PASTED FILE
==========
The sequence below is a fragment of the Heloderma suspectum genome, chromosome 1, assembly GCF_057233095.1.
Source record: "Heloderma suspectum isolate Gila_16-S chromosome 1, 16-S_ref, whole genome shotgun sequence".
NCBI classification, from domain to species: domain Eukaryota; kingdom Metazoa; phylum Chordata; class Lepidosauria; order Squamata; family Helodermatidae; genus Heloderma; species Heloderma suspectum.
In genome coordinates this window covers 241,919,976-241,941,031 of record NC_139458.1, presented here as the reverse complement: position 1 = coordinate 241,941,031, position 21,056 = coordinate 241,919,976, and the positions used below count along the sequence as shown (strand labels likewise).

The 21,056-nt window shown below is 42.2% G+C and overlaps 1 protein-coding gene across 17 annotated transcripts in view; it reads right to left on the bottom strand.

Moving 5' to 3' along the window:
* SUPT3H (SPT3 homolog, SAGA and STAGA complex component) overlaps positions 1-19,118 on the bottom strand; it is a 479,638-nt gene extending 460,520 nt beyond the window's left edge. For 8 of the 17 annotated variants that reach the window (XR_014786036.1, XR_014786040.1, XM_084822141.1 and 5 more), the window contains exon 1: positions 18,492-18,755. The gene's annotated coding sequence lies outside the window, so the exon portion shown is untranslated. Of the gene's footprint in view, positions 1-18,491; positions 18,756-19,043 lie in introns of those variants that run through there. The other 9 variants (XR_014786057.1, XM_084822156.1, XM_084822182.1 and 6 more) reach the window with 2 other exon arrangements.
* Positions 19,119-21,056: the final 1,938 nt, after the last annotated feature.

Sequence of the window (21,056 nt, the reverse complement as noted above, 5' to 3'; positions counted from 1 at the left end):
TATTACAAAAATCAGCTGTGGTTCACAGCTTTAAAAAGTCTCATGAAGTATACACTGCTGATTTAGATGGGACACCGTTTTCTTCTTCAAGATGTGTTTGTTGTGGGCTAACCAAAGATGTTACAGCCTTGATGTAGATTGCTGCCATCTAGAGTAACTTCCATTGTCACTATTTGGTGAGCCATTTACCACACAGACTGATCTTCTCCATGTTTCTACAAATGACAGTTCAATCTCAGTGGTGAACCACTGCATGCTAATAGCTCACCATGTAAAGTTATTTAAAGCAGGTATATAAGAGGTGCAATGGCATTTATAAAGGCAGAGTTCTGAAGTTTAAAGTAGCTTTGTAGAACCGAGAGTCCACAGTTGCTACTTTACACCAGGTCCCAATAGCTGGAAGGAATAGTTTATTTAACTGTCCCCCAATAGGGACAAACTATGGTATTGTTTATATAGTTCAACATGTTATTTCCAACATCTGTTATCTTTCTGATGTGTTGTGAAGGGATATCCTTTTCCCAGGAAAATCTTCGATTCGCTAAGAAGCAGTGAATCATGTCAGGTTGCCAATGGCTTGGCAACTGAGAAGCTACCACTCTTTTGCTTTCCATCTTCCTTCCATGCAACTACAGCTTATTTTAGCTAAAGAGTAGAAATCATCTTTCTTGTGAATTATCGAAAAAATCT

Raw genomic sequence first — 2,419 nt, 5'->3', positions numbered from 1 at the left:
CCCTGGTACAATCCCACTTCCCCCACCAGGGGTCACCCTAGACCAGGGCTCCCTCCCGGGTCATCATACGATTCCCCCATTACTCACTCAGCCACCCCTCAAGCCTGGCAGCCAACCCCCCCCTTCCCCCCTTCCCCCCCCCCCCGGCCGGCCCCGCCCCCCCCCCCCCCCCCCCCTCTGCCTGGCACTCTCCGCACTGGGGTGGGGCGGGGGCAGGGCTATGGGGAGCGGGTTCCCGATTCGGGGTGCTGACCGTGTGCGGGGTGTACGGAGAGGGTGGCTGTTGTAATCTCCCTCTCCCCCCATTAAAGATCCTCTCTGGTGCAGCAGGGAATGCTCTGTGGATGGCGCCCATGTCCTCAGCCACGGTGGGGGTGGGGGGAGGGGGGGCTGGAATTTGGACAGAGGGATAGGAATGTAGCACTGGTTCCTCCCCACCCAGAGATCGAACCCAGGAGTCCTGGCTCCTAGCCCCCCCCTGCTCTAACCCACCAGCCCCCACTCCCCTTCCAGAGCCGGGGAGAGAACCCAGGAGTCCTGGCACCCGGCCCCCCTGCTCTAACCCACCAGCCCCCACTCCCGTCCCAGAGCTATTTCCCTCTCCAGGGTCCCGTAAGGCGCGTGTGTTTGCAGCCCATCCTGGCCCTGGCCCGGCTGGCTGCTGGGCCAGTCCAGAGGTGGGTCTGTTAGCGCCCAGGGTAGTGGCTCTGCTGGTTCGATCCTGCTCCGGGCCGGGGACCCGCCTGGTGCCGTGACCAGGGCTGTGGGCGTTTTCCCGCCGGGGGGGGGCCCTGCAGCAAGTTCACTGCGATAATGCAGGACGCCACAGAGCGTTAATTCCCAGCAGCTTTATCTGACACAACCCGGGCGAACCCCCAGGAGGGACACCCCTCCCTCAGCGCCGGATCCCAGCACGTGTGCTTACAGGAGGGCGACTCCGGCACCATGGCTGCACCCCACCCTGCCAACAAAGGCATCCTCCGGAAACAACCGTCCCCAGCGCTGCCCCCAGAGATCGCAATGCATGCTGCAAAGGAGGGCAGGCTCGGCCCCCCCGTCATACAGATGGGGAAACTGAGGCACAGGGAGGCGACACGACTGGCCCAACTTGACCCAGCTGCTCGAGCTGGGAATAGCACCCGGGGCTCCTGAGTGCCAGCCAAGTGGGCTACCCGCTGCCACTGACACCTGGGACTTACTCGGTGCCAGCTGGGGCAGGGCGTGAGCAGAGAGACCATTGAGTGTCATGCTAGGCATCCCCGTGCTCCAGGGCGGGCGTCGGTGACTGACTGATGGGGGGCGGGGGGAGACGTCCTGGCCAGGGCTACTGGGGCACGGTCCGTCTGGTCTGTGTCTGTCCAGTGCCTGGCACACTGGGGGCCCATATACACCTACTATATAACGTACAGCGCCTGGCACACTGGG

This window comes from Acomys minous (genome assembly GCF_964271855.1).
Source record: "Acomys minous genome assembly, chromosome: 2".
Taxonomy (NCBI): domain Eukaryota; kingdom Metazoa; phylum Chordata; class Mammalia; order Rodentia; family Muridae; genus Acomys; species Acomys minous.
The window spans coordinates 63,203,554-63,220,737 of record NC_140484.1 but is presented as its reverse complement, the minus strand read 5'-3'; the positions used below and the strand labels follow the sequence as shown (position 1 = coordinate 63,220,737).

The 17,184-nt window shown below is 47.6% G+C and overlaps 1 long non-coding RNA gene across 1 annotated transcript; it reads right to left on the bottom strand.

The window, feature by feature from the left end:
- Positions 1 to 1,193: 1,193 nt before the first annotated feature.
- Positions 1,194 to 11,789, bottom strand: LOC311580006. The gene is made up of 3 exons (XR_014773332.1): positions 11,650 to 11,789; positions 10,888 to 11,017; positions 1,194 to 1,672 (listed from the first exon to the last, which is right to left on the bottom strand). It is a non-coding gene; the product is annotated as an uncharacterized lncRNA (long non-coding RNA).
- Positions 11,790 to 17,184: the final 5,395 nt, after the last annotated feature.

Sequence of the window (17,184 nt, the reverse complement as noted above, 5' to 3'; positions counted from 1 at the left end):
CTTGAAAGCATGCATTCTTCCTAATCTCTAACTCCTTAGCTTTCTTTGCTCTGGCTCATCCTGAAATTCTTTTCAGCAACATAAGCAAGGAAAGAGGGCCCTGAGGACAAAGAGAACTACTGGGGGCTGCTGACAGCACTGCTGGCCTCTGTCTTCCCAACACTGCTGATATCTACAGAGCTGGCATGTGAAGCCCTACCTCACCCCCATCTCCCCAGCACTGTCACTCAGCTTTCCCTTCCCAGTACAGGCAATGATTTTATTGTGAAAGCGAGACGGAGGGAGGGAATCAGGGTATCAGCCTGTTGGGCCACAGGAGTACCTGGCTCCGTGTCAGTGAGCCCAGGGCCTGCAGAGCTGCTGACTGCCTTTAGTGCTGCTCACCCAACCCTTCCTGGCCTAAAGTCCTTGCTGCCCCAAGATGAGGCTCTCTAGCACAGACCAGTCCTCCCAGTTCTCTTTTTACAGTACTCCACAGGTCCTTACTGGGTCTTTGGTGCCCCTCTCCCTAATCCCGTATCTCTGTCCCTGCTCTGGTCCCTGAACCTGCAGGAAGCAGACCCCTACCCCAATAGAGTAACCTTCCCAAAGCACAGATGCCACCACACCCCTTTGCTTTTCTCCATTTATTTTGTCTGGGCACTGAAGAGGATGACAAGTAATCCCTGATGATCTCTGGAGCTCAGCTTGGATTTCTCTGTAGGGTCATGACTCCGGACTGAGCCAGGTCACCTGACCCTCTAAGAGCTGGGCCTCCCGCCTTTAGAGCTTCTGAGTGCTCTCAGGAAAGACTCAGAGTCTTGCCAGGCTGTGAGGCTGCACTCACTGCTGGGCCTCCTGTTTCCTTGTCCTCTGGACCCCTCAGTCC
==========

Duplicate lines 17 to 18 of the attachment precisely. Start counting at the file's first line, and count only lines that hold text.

The 17,184-nt window shown below is 47.6% G+C and overlaps 1 long non-coding RNA gene across 1 annotated transcript; it reads right to left on the bottom strand.

The window, feature by feature from the left end: